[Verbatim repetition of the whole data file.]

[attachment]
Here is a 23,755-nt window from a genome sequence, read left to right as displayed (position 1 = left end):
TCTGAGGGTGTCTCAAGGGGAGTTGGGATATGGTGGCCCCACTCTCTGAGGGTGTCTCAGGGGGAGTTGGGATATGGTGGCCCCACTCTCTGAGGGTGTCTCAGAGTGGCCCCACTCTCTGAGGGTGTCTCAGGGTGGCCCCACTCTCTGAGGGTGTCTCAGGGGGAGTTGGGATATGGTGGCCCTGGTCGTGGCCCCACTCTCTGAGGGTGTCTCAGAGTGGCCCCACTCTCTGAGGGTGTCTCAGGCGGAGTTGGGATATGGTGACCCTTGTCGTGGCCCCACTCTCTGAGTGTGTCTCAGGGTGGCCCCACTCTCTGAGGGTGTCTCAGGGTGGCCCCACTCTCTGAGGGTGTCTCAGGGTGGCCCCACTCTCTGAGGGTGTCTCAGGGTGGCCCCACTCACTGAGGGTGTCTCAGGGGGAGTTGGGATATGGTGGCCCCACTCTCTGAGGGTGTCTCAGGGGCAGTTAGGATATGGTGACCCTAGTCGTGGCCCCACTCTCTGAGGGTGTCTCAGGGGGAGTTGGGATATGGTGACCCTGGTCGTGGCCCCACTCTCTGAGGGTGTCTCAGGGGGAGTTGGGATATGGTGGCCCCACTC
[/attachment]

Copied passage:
Here is a 23,755-nt window from a genome sequence, read left to right as displayed (position 1 = left end):
TCTGAGGGTGTCTCAAGGGGAGTTGGGATATGGTGGCCCCACTCTCTGAGGGTGTCTCAGGGGGAGTTGGGATATGGTGGCCCCACTCTCTGAGGGTGTCTCAGAGTGGCCCCACTCTCTGAGGGTGTCTCAGGGTGGCCCCACTCTCTGAGGGTGTCTCAGGGGGAGTTGGGATATGGTGGCCCTGGTCGTGGCCCCACTCTCTGAGGGTGTCTCAGAGTGGCCCCACTCTCTGAGGGTGTCTCAGGCGGAGTTGGGATATGGTGACCCTTGTCGTGGCCCCACTCTCTGAGTGTGTCTCAGGGTGGCCCCACTCTCTGAGGGTGTCTCAGGGTGGCCCCACTCTCTGAGGGTGTCTCAGGGTGGCCCCACTCTCTGAGGGTGTCTCAGGGTGGCCCCACTCACTGAGGGTGTCTCAGGGGGAGTTGGGATATGGTGGCCCCACTCTCTGAGGGTGTCTCAGGGGCAGTTAGGATATGGTGACCCTAGTCGTGGCCCCACTCTCTGAGGGTGTCTCAGGGGGAGTTGGGATATGGTGACCCTGGTCGTGGCCCCACTCTCTGAGGGTGTCTCAGGGGGAGTTGGGATATGGTGGCCCCACTC